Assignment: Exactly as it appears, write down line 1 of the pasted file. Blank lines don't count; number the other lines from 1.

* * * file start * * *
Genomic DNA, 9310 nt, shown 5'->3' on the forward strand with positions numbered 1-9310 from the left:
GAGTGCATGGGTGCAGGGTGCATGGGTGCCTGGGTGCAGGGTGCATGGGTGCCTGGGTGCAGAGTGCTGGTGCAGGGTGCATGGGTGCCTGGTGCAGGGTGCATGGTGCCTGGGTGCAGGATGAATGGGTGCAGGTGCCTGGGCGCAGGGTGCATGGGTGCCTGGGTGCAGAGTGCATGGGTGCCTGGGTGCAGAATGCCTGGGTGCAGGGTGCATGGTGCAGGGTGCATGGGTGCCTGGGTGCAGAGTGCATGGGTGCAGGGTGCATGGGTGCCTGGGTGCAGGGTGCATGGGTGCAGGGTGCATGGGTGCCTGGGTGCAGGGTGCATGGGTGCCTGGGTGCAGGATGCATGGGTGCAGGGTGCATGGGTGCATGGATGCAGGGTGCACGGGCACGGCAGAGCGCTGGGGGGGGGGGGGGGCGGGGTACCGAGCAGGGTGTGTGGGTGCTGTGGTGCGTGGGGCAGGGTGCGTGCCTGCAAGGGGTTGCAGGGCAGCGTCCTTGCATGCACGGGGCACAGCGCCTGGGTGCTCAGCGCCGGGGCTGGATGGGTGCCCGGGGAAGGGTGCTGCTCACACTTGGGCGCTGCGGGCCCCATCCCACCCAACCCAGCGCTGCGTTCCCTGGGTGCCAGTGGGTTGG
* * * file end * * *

Genomic DNA, 9310 nt, shown 5'->3' on the forward strand with positions numbered 1-9310 from the left: